Route 66 in New Mexico

A few shots from the New Mexico part of our Route 66 trip:


An old friend: The Blue Swallow Motel on Route 66 in Tucumcari, N.M.


One of the roses in the extensive gardens at El Rey Inn, Santa Fe, N.M. This was the first time in several years that we’d had a chance to do the Santa Fe Loop, which was bypassed in the 1930s.


Not a great shot (I hate using the internal strobe on my Rebel), but I wanted to remember the painting around the door frame. I think it would be cool to do something similar at our house.


I’m not sure why, but I always look forward to passing through Bluewater and seeing this sign.


Ghosts of a long-gone era.


El Rancho Hotel in Gallup: Home of the stars, featuring the “Charm of Yesterday … Convenience of Tomorrow.” We stopped here on the way back to Tulsa. It’s a great old hotel.

Speaking of stars and bygone eras, I am thinking about getting a shag haircut just to protest the fact that Farrah Fawcett’s passing has been largely overlooked amid the media circus surrounding Michael Jackson’s Elvisian departure. I don’t mean to take anything away from the King of Pop, but answer me this: Was he ever one of Charlie’s Angels?

I rest my case.


P.S.: Ron has named the kitten “Walter,” as in Payton. I think that may be the best cat name I’ve ever heard.

Free kitten


Here are some things I did not include on my to-do list for the night before vacation:

1. Wrestle mortally wounded kitten away from dogs.
2. Comfort dying kitten.
3. Climb half-rotten pear tree to extract kitten’s littermates.
4. Spend several hours on front porch with neighbor, flea-dipping kittens found in tree.

Here are some things my dogs put on their to-do list for the night before I left for vacation:

1. Find secret al-Qaeda operative posing as kitten in woodpile.
2. Neutralize threat to national security posed by presence of kitten in woodpile.

Thanks to an extremely kind neighbor, the two surviving kittens had a comfortable place to crash while I was on vacation. Without her intervention, they would have ended up at the pound.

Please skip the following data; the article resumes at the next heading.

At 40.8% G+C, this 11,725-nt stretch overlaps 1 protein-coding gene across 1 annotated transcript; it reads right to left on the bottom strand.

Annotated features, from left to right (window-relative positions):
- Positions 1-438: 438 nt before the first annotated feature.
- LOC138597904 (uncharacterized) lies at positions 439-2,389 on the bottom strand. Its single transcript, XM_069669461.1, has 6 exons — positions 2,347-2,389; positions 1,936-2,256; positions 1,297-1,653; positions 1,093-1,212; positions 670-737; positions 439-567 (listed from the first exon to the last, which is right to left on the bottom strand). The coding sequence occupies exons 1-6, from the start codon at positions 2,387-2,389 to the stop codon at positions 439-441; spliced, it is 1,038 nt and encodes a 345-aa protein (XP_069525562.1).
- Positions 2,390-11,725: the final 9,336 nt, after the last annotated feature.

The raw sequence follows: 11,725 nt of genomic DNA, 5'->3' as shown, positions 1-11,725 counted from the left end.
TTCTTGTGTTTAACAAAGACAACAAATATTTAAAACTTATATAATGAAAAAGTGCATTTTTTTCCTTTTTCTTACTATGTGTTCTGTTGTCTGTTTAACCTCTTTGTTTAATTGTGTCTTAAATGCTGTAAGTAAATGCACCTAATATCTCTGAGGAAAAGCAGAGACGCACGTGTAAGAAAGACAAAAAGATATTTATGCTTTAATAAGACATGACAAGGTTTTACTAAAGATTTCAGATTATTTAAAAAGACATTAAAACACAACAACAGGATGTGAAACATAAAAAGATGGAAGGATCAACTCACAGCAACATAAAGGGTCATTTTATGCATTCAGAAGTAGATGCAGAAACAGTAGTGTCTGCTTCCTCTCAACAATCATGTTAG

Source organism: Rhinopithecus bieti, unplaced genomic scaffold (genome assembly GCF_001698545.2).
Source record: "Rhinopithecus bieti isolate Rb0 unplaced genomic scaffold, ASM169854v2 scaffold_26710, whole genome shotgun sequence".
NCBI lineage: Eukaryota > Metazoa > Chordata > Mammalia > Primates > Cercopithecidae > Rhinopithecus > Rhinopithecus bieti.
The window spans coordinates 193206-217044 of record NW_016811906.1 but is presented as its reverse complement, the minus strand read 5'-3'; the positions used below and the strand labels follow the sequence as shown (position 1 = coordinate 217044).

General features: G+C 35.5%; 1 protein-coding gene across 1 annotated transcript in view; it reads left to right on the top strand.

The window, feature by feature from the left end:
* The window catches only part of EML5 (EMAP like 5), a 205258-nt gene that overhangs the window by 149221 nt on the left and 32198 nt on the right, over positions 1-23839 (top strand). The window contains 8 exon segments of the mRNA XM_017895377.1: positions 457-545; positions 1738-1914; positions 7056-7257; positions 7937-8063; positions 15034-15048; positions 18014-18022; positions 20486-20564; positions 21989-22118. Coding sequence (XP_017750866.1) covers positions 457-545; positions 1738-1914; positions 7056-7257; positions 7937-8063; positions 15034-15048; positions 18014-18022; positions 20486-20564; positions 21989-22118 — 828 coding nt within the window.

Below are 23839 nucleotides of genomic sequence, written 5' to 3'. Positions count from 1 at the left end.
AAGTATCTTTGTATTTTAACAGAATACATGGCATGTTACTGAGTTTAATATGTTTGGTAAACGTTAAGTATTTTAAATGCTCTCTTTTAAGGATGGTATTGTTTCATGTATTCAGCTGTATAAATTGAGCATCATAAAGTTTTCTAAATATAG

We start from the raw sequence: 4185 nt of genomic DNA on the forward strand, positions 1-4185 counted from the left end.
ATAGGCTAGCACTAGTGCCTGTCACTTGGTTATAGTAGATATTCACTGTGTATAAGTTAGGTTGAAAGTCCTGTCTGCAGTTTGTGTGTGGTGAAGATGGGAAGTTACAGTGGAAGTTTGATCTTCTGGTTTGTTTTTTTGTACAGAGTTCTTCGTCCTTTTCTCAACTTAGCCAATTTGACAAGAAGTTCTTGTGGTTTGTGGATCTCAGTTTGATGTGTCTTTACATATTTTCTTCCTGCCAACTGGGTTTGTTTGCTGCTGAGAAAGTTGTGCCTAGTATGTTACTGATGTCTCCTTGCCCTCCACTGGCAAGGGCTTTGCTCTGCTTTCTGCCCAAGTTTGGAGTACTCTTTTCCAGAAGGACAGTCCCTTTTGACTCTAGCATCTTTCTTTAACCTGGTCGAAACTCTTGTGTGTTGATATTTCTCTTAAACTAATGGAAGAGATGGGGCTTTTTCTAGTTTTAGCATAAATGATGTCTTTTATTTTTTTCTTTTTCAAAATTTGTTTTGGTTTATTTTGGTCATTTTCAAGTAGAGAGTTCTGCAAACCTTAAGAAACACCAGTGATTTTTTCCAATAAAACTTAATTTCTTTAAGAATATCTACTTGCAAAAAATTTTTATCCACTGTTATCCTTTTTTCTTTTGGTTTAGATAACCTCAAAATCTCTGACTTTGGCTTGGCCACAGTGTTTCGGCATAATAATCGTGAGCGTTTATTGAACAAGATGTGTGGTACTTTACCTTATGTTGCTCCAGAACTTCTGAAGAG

One of them is probably going to live with her family for the rest of its life, as her kids have fallen head-over-heels in love with the little booger.

Here is the other one:


That would be my pillow.

I have assured Ron that this is a temporary situation that will be over as soon as I find a permanent home for the cat. Ron is graciously pretending to believe me.


La Bajada Hill

Between Santa Fe and New Mexico lies a mesa called La Bajada Hill. La Bajada — “the descent” — is home to a steep and treacherous alignment of Route 66 that dates to the road’s earliest days. The La Bajada Hill alignment was bypassed shortly after the road was commissioned, but much of the dirt roadbed remains intact, and while it is no longer passable for most vehicles, the winding trail is ideal for hiking on a summer morning.


We’ve hiked La Bajada Hill in the past, but this trip brought an unexpected treat: A four-legged guide greeted us near the base of the mesa and accompanied us to the top and back.


We got the impression that the dog — who probably belongs to one of the ranchers living nearby — makes a habit of playing trail guide for tourists.


The dog wasn’t the only creature on the trail. This pretty little snake was sunning itself on the path as we came around a curve. A Google search later revealed that our serpentine friend was a gopher snake.


We also encountered numerous lizards.


The cholla cacti were in bloom. A guy down the street has one of these growing next to his driveway, and it’s absolutely gorgeous. I’d been thinking zoysia for the front yard, but between the cholla and the yucca, I’m starting to give serious thought to some hard-core xeriscaping instead.


I tipped our tour guide when we got back to the car. I’m not sure what the going rate is, but he seemed pleased with three big pieces of beef jerky.


Here I am, bidding our guide farewell. What a great dog.

And on that note, I’m going to go finish clearing out the car so we can pick up our great dogs from the boarding kennel.


P.S.: Despite the triple-digit temperatures, our garden thrived while we were gone: I harvested a grocery bag full of green beans and another of rat-tailed radishes this morning. We have a lot of weeding to catch up, but we got the worst of it knocked down this morning, and I think if we spend a half-hour or so out there every morning this week, we should be able to whip it right into shape.

Three shots

I’ll have more for you later, but here are three quick images from my trip, just for appetizers:


God’s promise on the Devil’s Highway: A rainbow descends from a cloud near old U.S. 666.


This lighthouse on the Pacific Coast Highway made me think of a picture puzzle.


Wisdom from Steinbeck in Kerouac alley, just behind City Lights Books in San Francisco.

Since my last post, I have sorted and edited nearly 350 photos. I have about 150 to go. I’ll post the best.